#15 Nexic, Jan 14, 2009
    Last edited: Jan 14, 2009
  16. mot

    mot
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    I agree with everything you say. Guess that won't rid me of the "Indie Steam supporter" badge anyway.

    From the business and marketing point of view only the auto-update part seems to be really useful.
     
  17. Applewood

    Moderator Original Member Indie Author

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    I'll grant you it's possible. Most of the techie stuff wouldn't even be that hard to the right people. I bet Cas could do the whole bag of mashings.

    My only problem is that it's already been done. Go here for an existing indie steam service.
     
  18. Jack Norton

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    Well I think they talk about a really open indie service where there isn't a single entity deciding what is great and what suxxx :D
     
  19. Applewood

    Moderator Original Member Indie Author

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    And therein lies it's downfall. I'm fairly sure the average joe punter won't want to go to a service that's full of shit because anyone can upload anything to it. We have that already too.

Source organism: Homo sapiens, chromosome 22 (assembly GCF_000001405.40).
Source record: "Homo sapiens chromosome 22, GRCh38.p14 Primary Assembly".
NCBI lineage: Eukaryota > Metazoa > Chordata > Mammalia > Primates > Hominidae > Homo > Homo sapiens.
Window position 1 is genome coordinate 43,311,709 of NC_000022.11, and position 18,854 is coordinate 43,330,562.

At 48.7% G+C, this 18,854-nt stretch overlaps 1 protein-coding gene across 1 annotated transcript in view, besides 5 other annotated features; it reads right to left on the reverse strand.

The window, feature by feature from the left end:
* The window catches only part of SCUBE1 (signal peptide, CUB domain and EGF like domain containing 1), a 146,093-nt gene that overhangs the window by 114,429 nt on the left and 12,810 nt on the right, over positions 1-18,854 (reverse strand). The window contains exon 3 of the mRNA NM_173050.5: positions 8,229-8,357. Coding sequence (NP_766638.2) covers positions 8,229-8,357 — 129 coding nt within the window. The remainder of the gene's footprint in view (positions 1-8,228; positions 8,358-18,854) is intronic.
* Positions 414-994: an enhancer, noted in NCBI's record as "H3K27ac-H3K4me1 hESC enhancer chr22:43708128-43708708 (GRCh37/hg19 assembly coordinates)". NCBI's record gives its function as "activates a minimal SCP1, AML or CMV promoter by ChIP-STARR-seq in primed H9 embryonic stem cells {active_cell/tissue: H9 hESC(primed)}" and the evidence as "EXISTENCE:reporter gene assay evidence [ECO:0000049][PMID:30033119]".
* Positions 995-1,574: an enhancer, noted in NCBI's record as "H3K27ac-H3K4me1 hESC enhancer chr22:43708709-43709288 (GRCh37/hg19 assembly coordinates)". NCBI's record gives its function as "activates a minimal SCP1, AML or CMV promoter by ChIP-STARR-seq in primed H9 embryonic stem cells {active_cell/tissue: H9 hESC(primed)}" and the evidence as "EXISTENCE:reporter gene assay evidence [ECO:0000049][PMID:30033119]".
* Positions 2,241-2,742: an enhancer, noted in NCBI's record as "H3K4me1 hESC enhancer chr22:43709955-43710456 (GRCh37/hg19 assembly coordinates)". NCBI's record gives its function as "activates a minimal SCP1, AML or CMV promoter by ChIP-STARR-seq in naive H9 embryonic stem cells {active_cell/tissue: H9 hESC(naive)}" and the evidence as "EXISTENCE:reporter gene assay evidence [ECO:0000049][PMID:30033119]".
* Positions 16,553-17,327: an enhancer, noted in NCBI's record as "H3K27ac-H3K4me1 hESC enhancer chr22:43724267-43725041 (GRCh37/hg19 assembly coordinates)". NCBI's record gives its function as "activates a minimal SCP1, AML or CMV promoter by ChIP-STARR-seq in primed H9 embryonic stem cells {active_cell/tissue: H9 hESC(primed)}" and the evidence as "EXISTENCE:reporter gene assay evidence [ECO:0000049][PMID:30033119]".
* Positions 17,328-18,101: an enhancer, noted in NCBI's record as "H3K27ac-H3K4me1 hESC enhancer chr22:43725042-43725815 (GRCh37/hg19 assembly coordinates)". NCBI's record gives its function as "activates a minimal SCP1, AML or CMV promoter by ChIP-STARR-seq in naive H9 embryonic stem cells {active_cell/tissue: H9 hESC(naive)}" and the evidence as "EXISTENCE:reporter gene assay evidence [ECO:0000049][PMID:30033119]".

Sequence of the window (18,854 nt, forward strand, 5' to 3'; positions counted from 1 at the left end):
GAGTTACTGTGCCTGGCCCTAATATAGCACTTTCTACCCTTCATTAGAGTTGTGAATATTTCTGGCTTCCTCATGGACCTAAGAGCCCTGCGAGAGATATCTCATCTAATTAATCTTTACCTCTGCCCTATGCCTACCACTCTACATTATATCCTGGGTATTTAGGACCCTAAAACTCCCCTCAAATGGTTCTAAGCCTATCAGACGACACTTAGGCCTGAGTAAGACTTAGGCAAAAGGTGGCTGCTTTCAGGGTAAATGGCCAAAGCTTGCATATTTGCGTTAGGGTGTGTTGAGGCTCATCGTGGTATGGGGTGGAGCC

In the other thread it did seem a bit odd that certain players (cliff etc) were being ignored by the Steam people, but I see no middle-ground between having a vetting team like Steam and just letting any old shit get uploaded without being checked out.

    User Reviews will only get you so far and most of the public will say a game is shit just because it's an RPG and they dislike RPG's for example.
     
  20. Jack Norton

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    Yes I know what you mean. But I believe there should be a middle way. Doesn't take much to understand the difference between an amateurish game and a good one.
    Another criteria could be that the company should have at least 1 game released on portals, or already known.
    I wouldn't like to create something where anyone can upload a tetris/pong clone.
    But as long as the gfx and sounds are at least decent, I think anyone should have the right to upload it. Maybe a sort of pre-approval?